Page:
The Innovation Imperative

October 22, 2015

Seattle’s next major breakthrough — democratic innovation 

By Vikram Jandhyala
Vice Provost for Innovation at the University of Washington

Vikram Jandhyala

Vikram Jandhyala

Seattle is at a crossroads right now.

And, as described in a recent New York Times article, it can go one of two ways.

It can become another San Francisco, with all the successes, but also all the failures that San Francisco represents. Or it can be something different, and go the Seattle way.

The New York Times article talks about what the challenges are, and what the issues are, but it doesn’t discuss the Seattle way.

I believe that the Seattle way means that — broadly defined — innovation can make a true and positive difference in many people’s lives.

Innovation is typically considered very narrowly, as in technology innovation, or biotech innovation, or business innovation. It’s also assumed and accepted that innovation causes dislocation, and that there are people who gain from innovation, and people who are fearful of innovation. Part of this story line is that the latter group is negatively impacted by innovation.

Innovation should be inclusive and democratic. And, if it is, it can be a big part of the societal solutions we’re looking for today.

Whether this is true or not, none of us can really say for sure.

But, from my perspective, innovation should be inclusive and democratic. And, if it is, it can be a big part of the societal solutions we’re looking for today.

To make innovation more inclusive and democratic, we need to reach out to people beyond the technology community, beyond the coders, engineers, scientists and venture capitalists. That means engaging the community at large in the innovation process and cycle.

That means making sure that innovation isn’t a trickle-down phenomenon from the top.

That means tackling the big and relevant issues and meeting people’s real needs through breakthrough and invention.

That means thinking about innovation in language that transcends mere bits and bytes or molecules.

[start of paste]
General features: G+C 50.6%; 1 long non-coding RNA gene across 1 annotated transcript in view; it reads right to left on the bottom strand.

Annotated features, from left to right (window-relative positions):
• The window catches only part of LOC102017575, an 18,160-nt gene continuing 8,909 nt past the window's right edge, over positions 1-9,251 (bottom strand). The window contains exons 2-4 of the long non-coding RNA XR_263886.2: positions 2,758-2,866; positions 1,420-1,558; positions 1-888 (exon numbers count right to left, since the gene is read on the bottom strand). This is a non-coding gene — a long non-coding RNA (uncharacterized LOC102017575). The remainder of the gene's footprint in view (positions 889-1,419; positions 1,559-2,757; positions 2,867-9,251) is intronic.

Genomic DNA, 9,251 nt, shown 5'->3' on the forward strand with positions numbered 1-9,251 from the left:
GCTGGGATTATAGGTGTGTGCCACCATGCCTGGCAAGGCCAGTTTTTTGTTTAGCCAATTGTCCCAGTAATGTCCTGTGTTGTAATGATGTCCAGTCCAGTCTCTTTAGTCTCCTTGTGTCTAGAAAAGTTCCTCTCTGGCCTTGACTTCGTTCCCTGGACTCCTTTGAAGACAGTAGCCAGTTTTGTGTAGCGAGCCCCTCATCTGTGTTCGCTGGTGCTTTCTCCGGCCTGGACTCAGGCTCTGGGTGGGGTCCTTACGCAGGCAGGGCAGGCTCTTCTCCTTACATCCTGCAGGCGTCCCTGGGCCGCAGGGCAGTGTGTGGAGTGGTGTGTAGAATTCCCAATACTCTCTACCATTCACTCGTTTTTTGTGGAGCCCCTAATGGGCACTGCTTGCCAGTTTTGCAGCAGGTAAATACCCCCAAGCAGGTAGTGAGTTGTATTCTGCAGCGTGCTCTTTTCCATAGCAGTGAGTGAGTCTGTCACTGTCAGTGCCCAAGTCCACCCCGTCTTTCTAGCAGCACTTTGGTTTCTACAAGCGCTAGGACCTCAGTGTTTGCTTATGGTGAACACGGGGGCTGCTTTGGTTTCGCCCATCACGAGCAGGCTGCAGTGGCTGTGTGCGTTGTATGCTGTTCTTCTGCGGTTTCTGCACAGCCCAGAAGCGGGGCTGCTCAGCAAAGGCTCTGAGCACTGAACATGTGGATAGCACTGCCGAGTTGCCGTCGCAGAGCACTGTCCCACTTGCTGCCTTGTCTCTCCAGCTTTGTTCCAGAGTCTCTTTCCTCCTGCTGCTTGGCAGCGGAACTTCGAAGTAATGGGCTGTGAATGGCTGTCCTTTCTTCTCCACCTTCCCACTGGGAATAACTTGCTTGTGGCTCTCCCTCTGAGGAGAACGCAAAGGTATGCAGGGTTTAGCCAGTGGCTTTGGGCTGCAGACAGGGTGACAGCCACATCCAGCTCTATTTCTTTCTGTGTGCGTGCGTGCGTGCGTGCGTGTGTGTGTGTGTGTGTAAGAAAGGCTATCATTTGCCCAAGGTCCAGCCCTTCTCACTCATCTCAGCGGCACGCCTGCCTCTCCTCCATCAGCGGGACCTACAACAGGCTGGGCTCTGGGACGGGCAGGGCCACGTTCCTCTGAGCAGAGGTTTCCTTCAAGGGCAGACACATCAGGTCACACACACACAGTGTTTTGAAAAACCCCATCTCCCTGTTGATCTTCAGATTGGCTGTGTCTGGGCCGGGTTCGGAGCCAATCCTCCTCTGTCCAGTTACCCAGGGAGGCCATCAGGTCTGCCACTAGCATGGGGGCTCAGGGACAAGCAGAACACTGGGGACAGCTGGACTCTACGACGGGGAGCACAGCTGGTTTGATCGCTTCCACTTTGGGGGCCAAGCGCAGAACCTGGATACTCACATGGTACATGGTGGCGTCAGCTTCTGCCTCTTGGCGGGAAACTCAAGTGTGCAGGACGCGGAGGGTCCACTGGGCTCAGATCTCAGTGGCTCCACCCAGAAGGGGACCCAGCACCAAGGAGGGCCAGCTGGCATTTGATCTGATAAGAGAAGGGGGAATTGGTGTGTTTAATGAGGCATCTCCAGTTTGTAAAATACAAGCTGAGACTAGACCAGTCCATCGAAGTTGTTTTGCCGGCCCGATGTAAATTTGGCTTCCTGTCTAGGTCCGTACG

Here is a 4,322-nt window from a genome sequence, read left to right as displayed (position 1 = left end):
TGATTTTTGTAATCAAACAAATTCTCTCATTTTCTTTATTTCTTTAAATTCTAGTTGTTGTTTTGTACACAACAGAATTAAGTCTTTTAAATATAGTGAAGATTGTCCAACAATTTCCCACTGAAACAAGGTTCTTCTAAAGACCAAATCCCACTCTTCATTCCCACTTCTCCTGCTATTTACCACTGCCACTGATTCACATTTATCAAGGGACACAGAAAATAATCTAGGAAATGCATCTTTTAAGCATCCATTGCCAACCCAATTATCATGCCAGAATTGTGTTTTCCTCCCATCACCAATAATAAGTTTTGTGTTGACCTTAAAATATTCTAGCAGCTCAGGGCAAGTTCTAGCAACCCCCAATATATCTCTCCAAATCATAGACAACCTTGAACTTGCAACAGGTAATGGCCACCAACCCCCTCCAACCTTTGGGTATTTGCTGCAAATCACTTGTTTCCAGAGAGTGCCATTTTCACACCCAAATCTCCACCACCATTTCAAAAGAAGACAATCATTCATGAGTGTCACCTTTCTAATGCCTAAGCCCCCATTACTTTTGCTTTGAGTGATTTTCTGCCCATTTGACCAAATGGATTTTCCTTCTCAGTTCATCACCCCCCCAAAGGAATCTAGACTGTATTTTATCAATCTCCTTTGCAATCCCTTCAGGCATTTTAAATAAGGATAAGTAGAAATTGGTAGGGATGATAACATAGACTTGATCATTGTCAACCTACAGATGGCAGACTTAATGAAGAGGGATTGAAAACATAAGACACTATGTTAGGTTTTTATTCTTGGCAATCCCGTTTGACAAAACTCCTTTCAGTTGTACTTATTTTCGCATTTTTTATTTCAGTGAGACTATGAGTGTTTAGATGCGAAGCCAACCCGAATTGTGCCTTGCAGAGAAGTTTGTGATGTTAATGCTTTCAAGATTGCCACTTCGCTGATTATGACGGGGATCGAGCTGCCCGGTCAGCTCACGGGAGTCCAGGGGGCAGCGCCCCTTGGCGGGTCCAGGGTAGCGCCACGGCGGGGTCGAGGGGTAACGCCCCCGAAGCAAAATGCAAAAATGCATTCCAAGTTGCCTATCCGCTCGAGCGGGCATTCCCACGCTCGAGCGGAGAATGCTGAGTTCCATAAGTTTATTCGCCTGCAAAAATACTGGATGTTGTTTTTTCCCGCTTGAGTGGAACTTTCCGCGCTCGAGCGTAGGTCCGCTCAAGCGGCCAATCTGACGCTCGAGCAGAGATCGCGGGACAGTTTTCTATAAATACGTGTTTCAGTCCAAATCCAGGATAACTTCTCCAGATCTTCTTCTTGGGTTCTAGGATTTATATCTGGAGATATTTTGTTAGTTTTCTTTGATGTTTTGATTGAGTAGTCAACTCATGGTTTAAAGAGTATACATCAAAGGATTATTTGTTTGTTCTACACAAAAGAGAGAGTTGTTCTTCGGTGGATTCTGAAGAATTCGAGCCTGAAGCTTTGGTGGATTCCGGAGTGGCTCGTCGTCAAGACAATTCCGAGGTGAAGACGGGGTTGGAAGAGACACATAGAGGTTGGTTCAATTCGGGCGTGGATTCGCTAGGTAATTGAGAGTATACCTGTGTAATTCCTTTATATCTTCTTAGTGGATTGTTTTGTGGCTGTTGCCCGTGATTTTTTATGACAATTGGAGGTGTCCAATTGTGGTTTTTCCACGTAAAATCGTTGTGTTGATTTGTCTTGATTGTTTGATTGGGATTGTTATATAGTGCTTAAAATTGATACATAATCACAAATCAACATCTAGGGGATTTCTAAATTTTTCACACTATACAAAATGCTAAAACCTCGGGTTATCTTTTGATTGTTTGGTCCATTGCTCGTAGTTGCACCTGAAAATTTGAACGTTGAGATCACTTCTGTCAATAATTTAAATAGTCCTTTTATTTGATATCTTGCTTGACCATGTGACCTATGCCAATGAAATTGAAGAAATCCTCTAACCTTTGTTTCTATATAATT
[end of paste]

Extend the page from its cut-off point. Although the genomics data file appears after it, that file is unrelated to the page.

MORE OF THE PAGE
And, finally, that means looking at innovation through a lens that includes legal, social, regulatory and policy issues — taking a much more holistic approach to innovation.

We’re thinking hard about this at the University of Washington. And, in the past year, for example, we’ve launched CoMotion, the UW’s collaboration innovation hub that is dedicated to the idea of democratic innovation — whether it’s working with the community or looking at the big social challenges and bringing all the people who are impacted by these issues, or who can impact them, together. The bottom line is that CoMotion infuses innovation with as much diversity and diversity of thinking as possible.

A good example of the UW’s socially conscious innovation efforts involves Sara Goering, Associate Professor of Philosophy and the Program on Values in Society, who has been doing fascinating work that views children as innovators. Or take a look at the recently formed Urban@UW, which is focusing on inclusive innovation for the future of cities.

Another example is unfolding at the UW’s School of Social Work. The teachers and students there are using new technology that centers around social media and suicide prevention as well as helping child welfare service providers in Washington more easily access information, coordinate care and evaluate their performance.

Returning to Seattle — yes, it’s at a creative fork in the road; and, yes, this juncture is the result of big breakthroughs, big opportunities and big innovative successes. But the go-forward answer is not less innovation. It is more accessible and inclusive innovation — democratic innovation.

This will require continued conversations about how innovation affects family-wage jobs, homelessness, affordable housing and food access as well as how innovation can help us make gains and improve quality of life in these critical areas.

Indeed, innovation doesn’t have to create or exacerbate social problems — it can actually help mitigate and solve social problems.

That’s the Seattle way, and it’s distinctly different from the way that other technology centers in the United States think, feel and operate.

So, if we keep focusing on our community’s future — in addition to its future well being — I’m confident and convinced that the innovative path forward for the Puget Sound region will remain prosperous, shared, sustainable and diverse.

That, in itself, will be a notable 21st century breakthrough.

The University of Washington believes that nurturing boundless innovation and creativity empowers students, faculty, staff, alumni and partners to create a world of good. Through the Innovation Imperative, the UW is creating inclusive solutions to society’s grand challenges. This article is one in a series written for CoMotion, the UW’s innovation hub. To learn more from UW innovators, visit

Vikram Jandhyala is Vice Provost for Innovation at the University of Washington, Executive Director of CoMotion, and Professor and former Chair in the Department of Electrical Engineering. This article originally appeared in GeekWire.